Tag Archives: Deep Ecology

An Act of Prayer

A 13th Century map shows the whole world radiating out from Jerusalem. The holy city of the Judeo-Christian faith positioned dead-centre… the axis of the known universe.

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Flight of Fancy

First published in The Great Outdoors Magazine, Jun. 2002.

In the 17th Century, women were publicly weighed to assess if they were lighter than they looked. Those who failed this diabolic weight-watching test were, obviously, witches.

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Dive into the Deep End

In my work running eco-education courses, I often witness intense discussions about ecology. As you can imagine, many of the people who would sign-up for an eco-education course are highly motivated and often passionate about environmental issues.

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Less is More

First published in The Great Outdoors Magazine, Jan. 2003.

Back in the 1980’s there was a trend to blame the ecological issues facing the world on one simple cause – overpopulation. The story went like this… Current environmental problems are the result of human overpopulation, therefore to deal with these problems we must reduce, or at very least stabilise, the human population. Simple.

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Zen and the Art of Minimum Impact

There’s something beautiful about the simplicity of a wild camp. Fetching water from a stream, lighting the stove, making a bed and preparing food. The well-planned wild journey will include plenty of time for such camp craft – for the art of simple living.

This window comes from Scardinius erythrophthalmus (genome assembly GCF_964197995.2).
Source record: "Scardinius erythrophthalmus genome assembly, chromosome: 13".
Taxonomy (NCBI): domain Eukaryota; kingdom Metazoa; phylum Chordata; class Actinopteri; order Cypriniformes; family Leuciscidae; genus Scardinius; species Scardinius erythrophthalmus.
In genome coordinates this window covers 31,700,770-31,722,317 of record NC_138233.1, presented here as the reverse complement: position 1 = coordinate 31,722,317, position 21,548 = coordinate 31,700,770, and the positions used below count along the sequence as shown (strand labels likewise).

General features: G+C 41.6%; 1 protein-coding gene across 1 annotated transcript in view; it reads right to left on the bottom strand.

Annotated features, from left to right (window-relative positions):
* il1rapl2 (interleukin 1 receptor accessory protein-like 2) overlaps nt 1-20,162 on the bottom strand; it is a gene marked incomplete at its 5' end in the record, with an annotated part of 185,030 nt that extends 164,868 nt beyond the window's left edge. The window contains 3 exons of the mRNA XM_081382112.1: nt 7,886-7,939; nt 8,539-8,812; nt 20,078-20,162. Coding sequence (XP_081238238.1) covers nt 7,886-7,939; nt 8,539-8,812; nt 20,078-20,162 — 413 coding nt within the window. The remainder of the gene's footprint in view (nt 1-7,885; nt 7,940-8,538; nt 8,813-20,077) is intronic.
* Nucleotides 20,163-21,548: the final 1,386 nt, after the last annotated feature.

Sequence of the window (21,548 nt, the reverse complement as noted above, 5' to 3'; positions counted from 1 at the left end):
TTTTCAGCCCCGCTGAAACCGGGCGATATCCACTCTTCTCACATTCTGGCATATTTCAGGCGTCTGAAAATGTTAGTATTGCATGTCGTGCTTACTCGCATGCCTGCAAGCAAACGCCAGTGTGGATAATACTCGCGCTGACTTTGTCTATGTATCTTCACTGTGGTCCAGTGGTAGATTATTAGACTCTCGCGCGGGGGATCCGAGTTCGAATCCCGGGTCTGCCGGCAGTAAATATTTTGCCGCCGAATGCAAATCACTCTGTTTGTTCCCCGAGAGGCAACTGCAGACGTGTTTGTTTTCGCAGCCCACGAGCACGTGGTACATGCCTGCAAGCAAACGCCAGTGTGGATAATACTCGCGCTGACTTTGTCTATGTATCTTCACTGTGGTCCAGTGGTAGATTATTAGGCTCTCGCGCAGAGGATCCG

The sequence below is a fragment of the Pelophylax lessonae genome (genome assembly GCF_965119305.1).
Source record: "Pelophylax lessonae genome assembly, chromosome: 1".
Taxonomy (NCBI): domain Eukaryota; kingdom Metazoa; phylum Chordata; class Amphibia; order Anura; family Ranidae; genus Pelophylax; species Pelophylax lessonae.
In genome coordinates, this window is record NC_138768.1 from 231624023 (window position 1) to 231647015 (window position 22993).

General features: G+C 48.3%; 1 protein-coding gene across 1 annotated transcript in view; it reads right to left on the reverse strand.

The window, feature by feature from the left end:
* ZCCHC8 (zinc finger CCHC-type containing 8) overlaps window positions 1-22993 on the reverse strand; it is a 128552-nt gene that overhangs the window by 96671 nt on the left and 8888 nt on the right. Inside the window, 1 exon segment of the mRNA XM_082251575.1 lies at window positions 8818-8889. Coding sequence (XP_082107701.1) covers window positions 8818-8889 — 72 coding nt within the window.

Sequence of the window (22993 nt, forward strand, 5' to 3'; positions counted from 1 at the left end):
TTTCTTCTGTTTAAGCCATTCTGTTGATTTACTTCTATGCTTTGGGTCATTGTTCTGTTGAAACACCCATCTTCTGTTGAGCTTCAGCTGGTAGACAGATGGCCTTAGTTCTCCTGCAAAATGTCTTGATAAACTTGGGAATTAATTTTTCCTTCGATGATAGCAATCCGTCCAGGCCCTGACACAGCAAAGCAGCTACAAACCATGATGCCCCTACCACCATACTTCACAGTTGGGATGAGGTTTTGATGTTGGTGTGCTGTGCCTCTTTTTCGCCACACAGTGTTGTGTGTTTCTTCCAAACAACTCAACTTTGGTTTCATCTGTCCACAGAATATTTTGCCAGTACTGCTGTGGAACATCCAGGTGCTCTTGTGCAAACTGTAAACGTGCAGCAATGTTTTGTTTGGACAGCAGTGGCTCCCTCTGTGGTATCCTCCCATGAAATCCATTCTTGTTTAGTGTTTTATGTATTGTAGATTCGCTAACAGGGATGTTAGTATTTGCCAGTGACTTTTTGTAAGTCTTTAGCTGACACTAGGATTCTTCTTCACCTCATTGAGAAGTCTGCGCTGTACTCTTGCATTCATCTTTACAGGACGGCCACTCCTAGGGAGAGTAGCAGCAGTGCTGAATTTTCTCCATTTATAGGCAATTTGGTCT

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The Philosophy & Psychology of Wild Places

First published in The Great Outdoors Magazine, May 2003. Since this date the conference mentioned was successfully convened and a report about it can be read here. Arne Naess, whose 90th Birthday was honoured through this conference, died on 12th January 2009 at 96 years of age.

The previous eight weeks of my life had consisted of a daily climb to an altitude above 2500 metres. There, in the crisp white and blue world of the sacred summit and plateaus of New Zealand’s Mt Ruapehu (ru-a-pey-who), I circulated through my working day. Each week I would spend one, and often two nights sleeping out under the wide Southern sky. Sometimes encased deep in a snow hole, other times perched on an icy ledge in my small tent. My clients would be four adults wanting to learn the basic skills of travelling in an Alpine environment, having signed up for a five-day mountaineering skills course.

This had been my 9-5, my commute, my working week.

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